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I'm confused...can you help?

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BotanicaLtd

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I am hoping for clarification...I'm confused with the taxonomy of a couple of Phrag. hybrids. The hybrid I'm trying to understand is Inca Fire. My photos of its blossoms and my photos of my Mem. Dick Clements look almost identical. I went to PhragWeb for answers...and found:

Mem. Dick Clements = sargentianum x besseae. And now sargentianum is classified as lindleyanum var. sargentianum.

Inca Fire = Andean Fire x besseae, and Andean Fire = lindleyanum x besseae

Does that mean that Andean Fire and Mem. Dick Clements are the same? Or are they different based on the variety of lindleyanum used? Because then I got thinking about my Jason Fischer (which looks very different than those above) yet it is Mem. Dick Clements x besseae.

I purchased a dozen phrags. from a supposedly reputable national grower a few years back. At least two were mislabelled and he replaced them...one more bloomed and is obviously not what it was labelled. One of my Mem. Dick Clements and my only Inca Fire also came in that batch. How in the world can I determine (or can I) if I have more mislabelled plants or if Inca Fire and Mem. Dick Clements really do look almost identical??

HEEELLLLPPP!!!:confused:
 

slippertalker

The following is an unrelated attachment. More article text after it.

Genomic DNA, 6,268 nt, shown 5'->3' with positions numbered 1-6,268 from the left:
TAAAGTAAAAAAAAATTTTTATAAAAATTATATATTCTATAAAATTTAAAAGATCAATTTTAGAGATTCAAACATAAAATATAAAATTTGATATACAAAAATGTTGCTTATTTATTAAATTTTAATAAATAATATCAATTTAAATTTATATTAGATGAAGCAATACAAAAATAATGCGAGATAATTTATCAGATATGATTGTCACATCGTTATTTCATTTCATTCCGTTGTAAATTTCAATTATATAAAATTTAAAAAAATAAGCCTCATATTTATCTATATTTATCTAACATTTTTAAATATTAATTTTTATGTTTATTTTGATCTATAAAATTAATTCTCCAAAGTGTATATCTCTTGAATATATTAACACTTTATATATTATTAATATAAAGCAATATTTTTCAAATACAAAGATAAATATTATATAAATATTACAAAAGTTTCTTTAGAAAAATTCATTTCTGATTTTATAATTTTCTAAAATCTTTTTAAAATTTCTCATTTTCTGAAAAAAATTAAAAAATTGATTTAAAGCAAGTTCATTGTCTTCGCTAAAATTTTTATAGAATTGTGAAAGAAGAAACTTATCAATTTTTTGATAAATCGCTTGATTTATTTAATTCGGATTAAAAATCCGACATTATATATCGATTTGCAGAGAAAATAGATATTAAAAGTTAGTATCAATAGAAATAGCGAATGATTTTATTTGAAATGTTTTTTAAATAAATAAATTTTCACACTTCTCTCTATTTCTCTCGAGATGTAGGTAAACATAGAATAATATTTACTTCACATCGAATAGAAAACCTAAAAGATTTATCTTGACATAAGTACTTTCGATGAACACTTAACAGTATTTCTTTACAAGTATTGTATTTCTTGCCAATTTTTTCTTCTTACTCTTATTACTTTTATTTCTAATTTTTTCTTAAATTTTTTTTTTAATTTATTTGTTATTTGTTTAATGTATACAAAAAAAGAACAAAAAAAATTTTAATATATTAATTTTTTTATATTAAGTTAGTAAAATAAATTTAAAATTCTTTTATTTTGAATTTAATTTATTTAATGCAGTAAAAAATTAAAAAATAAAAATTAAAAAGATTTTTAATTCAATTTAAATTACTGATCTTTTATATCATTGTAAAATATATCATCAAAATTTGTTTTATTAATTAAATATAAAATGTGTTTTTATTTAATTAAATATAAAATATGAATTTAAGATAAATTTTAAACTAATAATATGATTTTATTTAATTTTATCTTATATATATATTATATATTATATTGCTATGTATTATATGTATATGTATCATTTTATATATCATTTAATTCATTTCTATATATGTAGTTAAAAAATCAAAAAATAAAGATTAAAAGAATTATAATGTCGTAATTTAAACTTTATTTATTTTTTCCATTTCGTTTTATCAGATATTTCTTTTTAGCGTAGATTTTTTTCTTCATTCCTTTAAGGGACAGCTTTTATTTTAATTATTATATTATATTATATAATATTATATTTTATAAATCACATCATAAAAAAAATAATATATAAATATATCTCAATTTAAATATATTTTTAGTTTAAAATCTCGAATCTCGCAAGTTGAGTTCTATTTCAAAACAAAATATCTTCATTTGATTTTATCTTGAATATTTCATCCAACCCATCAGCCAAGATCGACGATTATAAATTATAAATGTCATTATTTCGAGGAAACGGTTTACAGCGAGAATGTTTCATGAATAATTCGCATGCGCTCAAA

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The reclassification of related species is causing a LOT of confusion. This group of species which includes kaieteurum, lindleyanum and sargentianum is now lumped under lindleyanum. How the RHS handles this for registrations is the big question......This would mean that Andean Fire=Mem.Dick Clements. My experience is that the two hybrids appear a bit different, but it's a matter of degree. It would also follow that Inca Fire=Jason Fischer. They are very similar, but Jason Fischer is a superior cross.

The bottom line is that the registration system cannot easily adapt to constant taxonomic changes. By the way, don't change your tags because someone will come along and split these species/varieties again.
 

NYEric

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OK. I also checked Phragweb to confirm my beliefs, and though this is no guarantee I believe it's the truth. As you thought the difference between Andean Fire and Mem. Dick Clemens is based on the variety of Phrag. linleyanum used. The lindleyanum v. sargentianum comes from a different location than lindleyanum and also grows taller. In my memory I remember Mem. Dick Clemens being bigger than Andean Fire when mature. Also the flower color of the Mem. Dick Clemens seem a bit deeper red. The addition of the bessea to make the Inca Fire may add to the color. Although I cannot look up the flower counts, I don't have a registry file program, I think Mem. Dick Clemens may hold more blooms than Andean Fire. If you have a question about your plants you should post them here and let some of the people [not me] try to ID them better for you.
 

Leo Schordje